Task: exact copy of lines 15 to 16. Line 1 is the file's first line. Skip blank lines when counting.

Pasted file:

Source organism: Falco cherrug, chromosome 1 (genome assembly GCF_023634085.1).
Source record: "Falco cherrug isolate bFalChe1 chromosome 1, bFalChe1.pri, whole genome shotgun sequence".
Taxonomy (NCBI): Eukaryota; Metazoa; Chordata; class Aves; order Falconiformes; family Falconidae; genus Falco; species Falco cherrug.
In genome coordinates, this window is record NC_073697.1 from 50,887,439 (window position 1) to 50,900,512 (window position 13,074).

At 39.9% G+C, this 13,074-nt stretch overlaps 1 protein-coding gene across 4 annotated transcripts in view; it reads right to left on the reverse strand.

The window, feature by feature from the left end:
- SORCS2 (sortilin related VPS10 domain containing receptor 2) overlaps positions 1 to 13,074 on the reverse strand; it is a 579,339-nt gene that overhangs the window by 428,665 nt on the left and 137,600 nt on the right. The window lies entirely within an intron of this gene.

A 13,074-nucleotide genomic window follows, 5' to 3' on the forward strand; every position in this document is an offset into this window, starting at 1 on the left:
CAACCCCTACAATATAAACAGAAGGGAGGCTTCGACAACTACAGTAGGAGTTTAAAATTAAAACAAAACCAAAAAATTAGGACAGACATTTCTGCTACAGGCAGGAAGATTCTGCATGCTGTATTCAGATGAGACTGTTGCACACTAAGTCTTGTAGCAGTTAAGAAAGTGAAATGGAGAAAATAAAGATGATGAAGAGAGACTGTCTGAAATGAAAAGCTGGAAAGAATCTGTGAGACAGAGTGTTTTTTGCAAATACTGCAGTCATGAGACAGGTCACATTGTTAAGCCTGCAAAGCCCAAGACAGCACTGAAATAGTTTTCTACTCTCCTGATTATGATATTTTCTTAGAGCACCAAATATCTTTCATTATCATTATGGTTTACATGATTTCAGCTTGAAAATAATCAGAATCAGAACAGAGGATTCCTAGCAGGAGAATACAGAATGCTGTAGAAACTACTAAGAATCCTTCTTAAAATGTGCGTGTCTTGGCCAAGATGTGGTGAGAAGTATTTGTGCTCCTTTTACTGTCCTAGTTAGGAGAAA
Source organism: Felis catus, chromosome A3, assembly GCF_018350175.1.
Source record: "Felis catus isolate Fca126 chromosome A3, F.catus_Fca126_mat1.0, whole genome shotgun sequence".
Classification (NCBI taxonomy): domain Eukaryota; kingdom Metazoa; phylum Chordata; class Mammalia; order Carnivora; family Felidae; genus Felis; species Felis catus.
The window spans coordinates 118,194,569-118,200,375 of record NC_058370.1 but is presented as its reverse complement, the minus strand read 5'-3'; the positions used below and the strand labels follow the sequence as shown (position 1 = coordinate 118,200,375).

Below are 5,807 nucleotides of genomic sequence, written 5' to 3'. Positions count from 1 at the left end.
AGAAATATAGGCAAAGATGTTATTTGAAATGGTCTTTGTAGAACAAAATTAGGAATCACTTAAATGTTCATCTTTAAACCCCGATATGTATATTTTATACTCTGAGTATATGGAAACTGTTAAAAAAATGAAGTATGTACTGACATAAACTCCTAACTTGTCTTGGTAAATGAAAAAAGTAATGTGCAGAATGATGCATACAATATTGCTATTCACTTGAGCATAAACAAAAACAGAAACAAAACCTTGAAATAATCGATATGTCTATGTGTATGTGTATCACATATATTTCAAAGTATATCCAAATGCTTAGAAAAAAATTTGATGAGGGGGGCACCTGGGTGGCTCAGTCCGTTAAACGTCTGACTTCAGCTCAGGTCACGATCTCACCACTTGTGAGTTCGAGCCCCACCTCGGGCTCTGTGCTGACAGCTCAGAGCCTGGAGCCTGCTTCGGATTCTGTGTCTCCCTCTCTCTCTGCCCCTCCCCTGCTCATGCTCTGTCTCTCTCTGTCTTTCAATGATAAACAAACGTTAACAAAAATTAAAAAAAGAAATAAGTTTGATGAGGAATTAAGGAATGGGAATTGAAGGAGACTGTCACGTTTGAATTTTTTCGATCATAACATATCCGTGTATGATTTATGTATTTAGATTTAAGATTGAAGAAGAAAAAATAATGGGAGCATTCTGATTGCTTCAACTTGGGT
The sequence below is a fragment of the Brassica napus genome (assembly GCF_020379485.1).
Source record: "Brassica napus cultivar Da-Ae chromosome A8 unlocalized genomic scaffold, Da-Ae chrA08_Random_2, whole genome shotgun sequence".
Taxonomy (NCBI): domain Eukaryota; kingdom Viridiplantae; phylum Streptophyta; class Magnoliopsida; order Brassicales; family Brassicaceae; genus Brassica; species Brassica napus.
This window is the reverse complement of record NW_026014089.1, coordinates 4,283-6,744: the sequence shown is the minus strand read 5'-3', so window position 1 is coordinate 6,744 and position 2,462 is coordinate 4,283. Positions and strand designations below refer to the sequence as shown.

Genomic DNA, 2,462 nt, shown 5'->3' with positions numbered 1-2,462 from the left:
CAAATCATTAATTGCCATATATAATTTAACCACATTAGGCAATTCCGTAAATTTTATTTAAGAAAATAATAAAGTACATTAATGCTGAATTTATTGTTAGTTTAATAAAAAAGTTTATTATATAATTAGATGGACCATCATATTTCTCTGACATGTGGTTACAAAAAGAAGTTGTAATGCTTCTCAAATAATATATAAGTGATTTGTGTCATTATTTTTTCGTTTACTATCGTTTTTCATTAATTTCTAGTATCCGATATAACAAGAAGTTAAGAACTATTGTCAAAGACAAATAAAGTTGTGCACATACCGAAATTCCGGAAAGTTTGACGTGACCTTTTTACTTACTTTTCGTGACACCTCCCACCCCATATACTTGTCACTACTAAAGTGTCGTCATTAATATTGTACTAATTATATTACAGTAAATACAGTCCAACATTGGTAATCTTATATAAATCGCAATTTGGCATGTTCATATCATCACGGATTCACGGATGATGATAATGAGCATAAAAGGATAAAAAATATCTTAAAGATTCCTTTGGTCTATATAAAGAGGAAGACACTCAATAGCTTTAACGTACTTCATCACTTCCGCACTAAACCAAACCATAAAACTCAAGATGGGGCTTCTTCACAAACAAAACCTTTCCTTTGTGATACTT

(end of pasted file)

AGAAATATAGGCAAAGATGTTATTTGAAATGGTCTTTGTAGAACAAAATTAGGAATCACTTAAATGTTCATCTTTAAACCCCGATATGTATATTTTATACTCTGAGTATATGGAAACTGTTAAAAAAATGAAGTATGTACTGACATAAACTCCTAACTTGTCTTGGTAAATGAAAAAAGTAATGTGCAGAATGATGCATACAATATTGCTATTCACTTGAGCATAAACAAAAACAGAAACAAAACCTTGAAATAATCGATATGTCTATGTGTATGTGTATCACATATATTTCAAAGTATATCCAAATGCTTAGAAAAAAATTTGATGAGGGGGGCACCTGGGTGGCTCAGTCCGTTAAACGTCTGACTTCAGCTCAGGTCACGATCTCACCACTTGTGAGTTCGAGCCCCACCTCGGGCTCTGTGCTGACAGCTCAGAGCCTGGAGCCTGCTTCGGATTCTGTGTCTCCCTCTCTCTCTGCCCCTCCCCTGCTCATGCTCTGTCTCTCTCTGTCTTTCAATGATAAACAAACGTTAACAAAAATTAAAAAAAGAAATAAGTTTGATGAGGAATTAAGGAATGGGAATTGAAGGAGACTGTCACGTTTGAATTTTTTCGATCATAACATATCCGTGTATGATTTATGTATTTAGATTTAAGATTGAAGAAGAAAAAATAATGGGAGCATTCTGATTGCTTCAACTTGGGT
The sequence below is a fragment of the Brassica napus genome (assembly GCF_020379485.1).